In the first and second phase of digital Combat System evolution two fundamental mistakes were made by those involved in its development. The first mistake was a failure to recognize that the sole object! ve of a Combat System was to provide submarines with the ability to conduct war. All too often, the means became the end. The challenge of technological inno?ation justified the effort to produce it. Consideration of mission objectives, if considered at all, were typically dismissed on the grounds that technology need not become involved in tactics. The second mistake was that there was no proper assessment of the true state of digital technology which was available at the time, in terms of its ability to fully support the design objectives of the then developing Combat System. The tendency was to assume that what was achievable in principle or had been implemented in certain cases could be applied to the System as a whole.
The net result of these mistakes was a cycle of high expectation followed by limited success. This, in turn, generated an attempt to provide a solution through ad hoc fixes. Ultimately, this led to the realization that a total new design was necessary.
The challenge to SUBACS is to not repeat this cycle. The third phase of the evolution of digital Combat Systems is in progress. Phase three is characterized by a digital technology that has reached maturity in a number of areas.
In the area of hardware, performance has increased while costs have decreased. Reliability is greater, size is less. And this is by several orders of magnitude over the earlier phases.
Software development has progressed from the status of being a black art–practiced by a few specialists–to the point where it is a highly defined, highly automated practice and this practice can be subjected to the same disciplines of management as any other product development.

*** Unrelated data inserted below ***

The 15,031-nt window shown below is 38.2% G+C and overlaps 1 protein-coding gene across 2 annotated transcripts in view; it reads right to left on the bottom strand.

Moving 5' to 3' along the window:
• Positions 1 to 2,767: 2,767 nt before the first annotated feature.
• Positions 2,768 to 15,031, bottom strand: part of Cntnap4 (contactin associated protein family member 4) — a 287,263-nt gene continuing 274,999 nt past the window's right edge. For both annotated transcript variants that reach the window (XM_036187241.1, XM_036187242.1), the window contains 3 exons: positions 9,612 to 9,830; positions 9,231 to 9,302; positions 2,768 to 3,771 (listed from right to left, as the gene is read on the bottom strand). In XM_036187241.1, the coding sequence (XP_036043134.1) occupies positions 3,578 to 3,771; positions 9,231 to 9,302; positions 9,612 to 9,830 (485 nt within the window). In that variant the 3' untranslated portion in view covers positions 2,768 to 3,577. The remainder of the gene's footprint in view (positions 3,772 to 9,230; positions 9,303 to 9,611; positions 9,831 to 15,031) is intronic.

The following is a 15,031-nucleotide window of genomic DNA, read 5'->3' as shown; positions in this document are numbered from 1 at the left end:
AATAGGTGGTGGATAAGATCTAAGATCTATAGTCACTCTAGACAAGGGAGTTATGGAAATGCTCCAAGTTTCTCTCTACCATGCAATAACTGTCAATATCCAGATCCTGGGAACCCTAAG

Significant changes have also occurred in the area of personnel. In the earlier phases, personnel involved with the application of digital technology learned their trade through individual experience and practice as they learned. Now a significant and increasing number of people have been formally educated in the theory and application of digital technology. They are well equipped to address the technical issues of evolving systems.
This maturity of the technological base goes a long way towards alleviating the technical problems experienced in the earlier phases, many of which can be attributed to attempting things which at the time were beyond the state of the art.
This is not to say that SUBACS does not contain elements of technical risk. They do exist. The ADA language, for instance, presents a set of new problems. Distributed Processing and Bug architecture have not been implemented in a real time Combat System to the extent contemplated in SUBACS. Also, the structure and management of the data base necessary to support a distributed environment presents a technical challenge. The point is. that because of the maturity of the technological base. the SUBACS program is in a much better position to address these technical issues and to provide solutions that are general in nature and thus will provide a system design that will accommodate the requirements of the future.
The key then to avoiding mistakes in the application of digital technology is to clearly identify and recognize those areas of risk–areas where there are uncertainties in design. and areas where we are assuming that a technical solution will be available when we need it. These areas must necessarily be addressed and fully resolved before committing the design of the system to development. Only in this way can we avoid the fundamental mistakes that will result in a compromise of the original concept and design of the system